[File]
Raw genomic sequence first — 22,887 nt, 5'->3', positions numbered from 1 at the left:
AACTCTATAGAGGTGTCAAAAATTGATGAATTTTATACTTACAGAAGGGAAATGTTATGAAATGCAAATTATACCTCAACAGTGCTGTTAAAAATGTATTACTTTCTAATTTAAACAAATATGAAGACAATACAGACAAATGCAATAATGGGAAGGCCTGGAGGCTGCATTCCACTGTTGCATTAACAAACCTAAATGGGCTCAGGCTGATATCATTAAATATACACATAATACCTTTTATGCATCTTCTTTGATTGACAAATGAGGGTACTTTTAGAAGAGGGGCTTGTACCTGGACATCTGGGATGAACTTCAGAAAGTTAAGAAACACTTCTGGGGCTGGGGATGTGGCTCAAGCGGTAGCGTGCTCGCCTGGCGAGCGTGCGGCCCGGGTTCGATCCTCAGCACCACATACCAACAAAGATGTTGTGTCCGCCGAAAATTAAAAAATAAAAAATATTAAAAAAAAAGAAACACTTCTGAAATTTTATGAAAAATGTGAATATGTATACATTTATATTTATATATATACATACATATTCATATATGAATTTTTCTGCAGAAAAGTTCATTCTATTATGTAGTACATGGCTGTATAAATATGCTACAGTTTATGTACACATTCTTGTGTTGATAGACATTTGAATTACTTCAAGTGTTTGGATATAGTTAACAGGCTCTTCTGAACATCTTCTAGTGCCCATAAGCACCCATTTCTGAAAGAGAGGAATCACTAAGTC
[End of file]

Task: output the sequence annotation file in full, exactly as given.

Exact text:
Raw genomic sequence first — 22,887 nt, 5'->3', positions numbered from 1 at the left:
AACTCTATAGAGGTGTCAAAAATTGATGAATTTTATACTTACAGAAGGGAAATGTTATGAAATGCAAATTATACCTCAACAGTGCTGTTAAAAATGTATTACTTTCTAATTTAAACAAATATGAAGACAATACAGACAAATGCAATAATGGGAAGGCCTGGAGGCTGCATTCCACTGTTGCATTAACAAACCTAAATGGGCTCAGGCTGATATCATTAAATATACACATAATACCTTTTATGCATCTTCTTTGATTGACAAATGAGGGTACTTTTAGAAGAGGGGCTTGTACCTGGACATCTGGGATGAACTTCAGAAAGTTAAGAAACACTTCTGGGGCTGGGGATGTGGCTCAAGCGGTAGCGTGCTCGCCTGGCGAGCGTGCGGCCCGGGTTCGATCCTCAGCACCACATACCAACAAAGATGTTGTGTCCGCCGAAAATTAAAAAATAAAAAATATTAAAAAAAAAGAAACACTTCTGAAATTTTATGAAAAATGTGAATATGTATACATTTATATTTATATATATACATACATATTCATATATGAATTTTTCTGCAGAAAAGTTCATTCTATTATGTAGTACATGGCTGTATAAATATGCTACAGTTTATGTACACATTCTTGTGTTGATAGACATTTGAATTACTTCAAGTGTTTGGATATAGTTAACAGGCTCTTCTGAACATCTTCTAGTGCCCATAAGCACCCATTTCTGAAAGAGAGGAATCACTAAGTC